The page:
Celebrating the Freedom to Read

Posted on September 29, 2005

The Book Standard is running an interesting series of articles celebrating Banned Books Week, the week that the American Library Association ("ALA") encourages everyone to go out and read all those books that various special interest groups want banned. In this article, Anna Weinberg discusses the issue of banned books.
Last April, the Board of Education in Limestone County, Ala., opted to ban Chris Crutcher's Whale Talk from all its school libraries. In Crutcher's book, a young, biracial girl undergoes a therapy session in which she acts out the role of her racist stepfather, who often calls her, among other things, a "stupid black bitch." A parent of a local high-school student filed a complaint, on the grounds that, though the book "is talking about teamwork and dealing with racism," students who read the book "would be more likely to use the words every day." Upon consideration, a review committee of parents and staff, along with the school superintendent, recommended that it be kept in the school. The school board, however, overruled them, voting instead to ban it. "The truth is, we're not living in an age that is markedly more enlightened than it was 30-40 years ago," says Michael Gorman, president of the American Library Association.

When she heard about the book-banning in Limestone County, Miranda Ball, director of Lawrence County Library, which serves 34,000 people in nearby Moulton, Ala., decided on the perfect theme for her teen summer-reading group: banned books. For her "Readiculous" program, she gathered a group of teens and 20-somethings, stocked up on To Kill a Mockingbird, The Adventures of Tom Sawyer, J.K. Rowling's oeuvre and other commonly banned books, and had kids take their pick.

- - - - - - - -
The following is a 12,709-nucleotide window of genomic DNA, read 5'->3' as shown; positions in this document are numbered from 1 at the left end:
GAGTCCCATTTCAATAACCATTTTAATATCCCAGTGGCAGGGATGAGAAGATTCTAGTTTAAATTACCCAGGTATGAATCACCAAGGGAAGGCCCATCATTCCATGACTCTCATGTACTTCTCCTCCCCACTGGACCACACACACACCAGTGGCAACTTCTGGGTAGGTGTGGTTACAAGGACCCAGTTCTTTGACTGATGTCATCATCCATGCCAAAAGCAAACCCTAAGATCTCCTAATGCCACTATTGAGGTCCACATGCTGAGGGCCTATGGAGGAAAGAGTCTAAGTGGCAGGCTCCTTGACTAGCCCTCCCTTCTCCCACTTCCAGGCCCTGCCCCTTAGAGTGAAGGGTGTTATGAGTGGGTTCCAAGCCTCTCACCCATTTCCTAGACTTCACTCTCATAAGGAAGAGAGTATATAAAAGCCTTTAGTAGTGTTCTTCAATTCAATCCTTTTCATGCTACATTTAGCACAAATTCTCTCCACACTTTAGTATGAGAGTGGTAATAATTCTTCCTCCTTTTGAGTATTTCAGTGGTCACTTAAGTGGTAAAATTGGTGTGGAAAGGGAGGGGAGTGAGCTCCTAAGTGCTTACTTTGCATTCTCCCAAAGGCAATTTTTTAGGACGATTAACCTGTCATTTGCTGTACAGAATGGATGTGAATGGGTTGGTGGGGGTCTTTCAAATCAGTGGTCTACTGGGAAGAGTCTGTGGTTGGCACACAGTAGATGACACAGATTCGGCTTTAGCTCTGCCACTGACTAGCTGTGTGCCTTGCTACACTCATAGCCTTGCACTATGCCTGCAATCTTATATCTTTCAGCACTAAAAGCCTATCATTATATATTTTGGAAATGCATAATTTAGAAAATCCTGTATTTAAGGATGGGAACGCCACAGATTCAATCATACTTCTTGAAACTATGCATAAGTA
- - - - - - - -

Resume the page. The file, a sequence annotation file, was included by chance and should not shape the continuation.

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"People are amazed to hear that a school board would ban Catcher in the Rye or Of Mice and Men," says Gorman. "Most parents worry about people not reading, not what they're reading. The idea that books are being banned is sort of shocking to people."
We couldn't agree more. To celebrate, why not read a banned book this week? Think of how naughty liberated you'll feel as you dive into that banned copy of Harry Potter and the Half-Blood Prince or Maya Angelou's I Know Why the Caged Bird Sings.
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